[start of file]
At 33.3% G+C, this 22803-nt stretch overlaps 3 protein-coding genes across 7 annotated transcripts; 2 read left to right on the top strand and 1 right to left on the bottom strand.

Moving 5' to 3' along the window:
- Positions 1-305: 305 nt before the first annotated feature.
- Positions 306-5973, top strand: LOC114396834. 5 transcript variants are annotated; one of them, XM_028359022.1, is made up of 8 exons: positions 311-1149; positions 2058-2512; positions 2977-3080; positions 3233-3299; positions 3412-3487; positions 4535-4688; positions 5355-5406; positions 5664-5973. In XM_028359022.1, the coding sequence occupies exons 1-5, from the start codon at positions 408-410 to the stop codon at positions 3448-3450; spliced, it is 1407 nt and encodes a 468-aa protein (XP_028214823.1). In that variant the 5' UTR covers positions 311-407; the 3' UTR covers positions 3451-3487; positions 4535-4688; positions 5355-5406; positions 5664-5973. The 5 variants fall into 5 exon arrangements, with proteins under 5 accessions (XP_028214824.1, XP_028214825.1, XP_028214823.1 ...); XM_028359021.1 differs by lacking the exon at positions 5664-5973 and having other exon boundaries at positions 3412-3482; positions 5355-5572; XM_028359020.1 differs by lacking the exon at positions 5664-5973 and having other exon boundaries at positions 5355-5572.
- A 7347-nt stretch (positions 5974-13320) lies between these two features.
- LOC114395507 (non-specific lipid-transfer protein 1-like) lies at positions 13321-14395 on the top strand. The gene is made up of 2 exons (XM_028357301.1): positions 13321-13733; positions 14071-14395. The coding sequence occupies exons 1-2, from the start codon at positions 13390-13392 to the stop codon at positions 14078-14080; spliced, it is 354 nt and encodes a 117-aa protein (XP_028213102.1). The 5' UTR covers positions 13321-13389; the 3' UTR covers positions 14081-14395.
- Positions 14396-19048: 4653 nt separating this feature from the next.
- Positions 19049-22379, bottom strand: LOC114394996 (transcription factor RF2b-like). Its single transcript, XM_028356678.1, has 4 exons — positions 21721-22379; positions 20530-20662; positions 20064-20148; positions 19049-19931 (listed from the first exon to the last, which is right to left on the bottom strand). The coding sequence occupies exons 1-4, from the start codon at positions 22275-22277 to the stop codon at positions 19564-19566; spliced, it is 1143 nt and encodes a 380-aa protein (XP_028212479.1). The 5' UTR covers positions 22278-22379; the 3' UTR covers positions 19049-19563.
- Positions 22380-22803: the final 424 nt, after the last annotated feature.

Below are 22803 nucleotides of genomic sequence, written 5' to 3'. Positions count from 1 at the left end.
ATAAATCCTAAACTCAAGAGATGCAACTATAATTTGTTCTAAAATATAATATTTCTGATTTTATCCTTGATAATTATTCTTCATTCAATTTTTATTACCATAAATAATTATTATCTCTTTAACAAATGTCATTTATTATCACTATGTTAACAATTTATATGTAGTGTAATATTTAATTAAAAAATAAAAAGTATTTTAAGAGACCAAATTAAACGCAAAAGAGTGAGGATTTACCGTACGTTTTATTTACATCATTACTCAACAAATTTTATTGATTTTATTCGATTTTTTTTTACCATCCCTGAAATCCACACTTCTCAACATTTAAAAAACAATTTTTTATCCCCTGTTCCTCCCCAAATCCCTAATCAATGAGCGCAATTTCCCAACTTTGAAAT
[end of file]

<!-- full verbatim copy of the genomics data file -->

At 33.3% G+C, this 22803-nt stretch overlaps 3 protein-coding genes across 7 annotated transcripts; 2 read left to right on the top strand and 1 right to left on the bottom strand.

Moving 5' to 3' along the window:
- Positions 1-305: 305 nt before the first annotated feature.
- Positions 306-5973, top strand: LOC114396834. 5 transcript variants are annotated; one of them, XM_028359022.1, is made up of 8 exons: positions 311-1149; positions 2058-2512; positions 2977-3080; positions 3233-3299; positions 3412-3487; positions 4535-4688; positions 5355-5406; positions 5664-5973. In XM_028359022.1, the coding sequence occupies exons 1-5, from the start codon at positions 408-410 to the stop codon at positions 3448-3450; spliced, it is 1407 nt and encodes a 468-aa protein (XP_028214823.1). In that variant the 5' UTR covers positions 311-407; the 3' UTR covers positions 3451-3487; positions 4535-4688; positions 5355-5406; positions 5664-5973. The 5 variants fall into 5 exon arrangements, with proteins under 5 accessions (XP_028214824.1, XP_028214825.1, XP_028214823.1 ...); XM_028359021.1 differs by lacking the exon at positions 5664-5973 and having other exon boundaries at positions 3412-3482; positions 5355-5572; XM_028359020.1 differs by lacking the exon at positions 5664-5973 and having other exon boundaries at positions 5355-5572.
- A 7347-nt stretch (positions 5974-13320) lies between these two features.
- LOC114395507 (non-specific lipid-transfer protein 1-like) lies at positions 13321-14395 on the top strand. The gene is made up of 2 exons (XM_028357301.1): positions 13321-13733; positions 14071-14395. The coding sequence occupies exons 1-2, from the start codon at positions 13390-13392 to the stop codon at positions 14078-14080; spliced, it is 354 nt and encodes a 117-aa protein (XP_028213102.1). The 5' UTR covers positions 13321-13389; the 3' UTR covers positions 14081-14395.
- Positions 14396-19048: 4653 nt separating this feature from the next.
- Positions 19049-22379, bottom strand: LOC114394996 (transcription factor RF2b-like). Its single transcript, XM_028356678.1, has 4 exons — positions 21721-22379; positions 20530-20662; positions 20064-20148; positions 19049-19931 (listed from the first exon to the last, which is right to left on the bottom strand). The coding sequence occupies exons 1-4, from the start codon at positions 22275-22277 to the stop codon at positions 19564-19566; spliced, it is 1143 nt and encodes a 380-aa protein (XP_028212479.1). The 5' UTR covers positions 22278-22379; the 3' UTR covers positions 19049-19563.
- Positions 22380-22803: the final 424 nt, after the last annotated feature.

Below are 22803 nucleotides of genomic sequence, written 5' to 3'. Positions count from 1 at the left end.
ATAAATCCTAAACTCAAGAGATGCAACTATAATTTGTTCTAAAATATAATATTTCTGATTTTATCCTTGATAATTATTCTTCATTCAATTTTTATTACCATAAATAATTATTATCTCTTTAACAAATGTCATTTATTATCACTATGTTAACAATTTATATGTAGTGTAATATTTAATTAAAAAATAAAAAGTATTTTAAGAGACCAAATTAAACGCAAAAGAGTGAGGATTTACCGTACGTTTTATTTACATCATTACTCAACAAATTTTATTGATTTTATTCGATTTTTTTTTACCATCCCTGAAATCCACACTTCTCAACATTTAAAAAACAATTTTTTATCCCCTGTTCCTCCCCAAATCCCTAATCAATGAGCGCAATTTCCCAACTTTGAAAT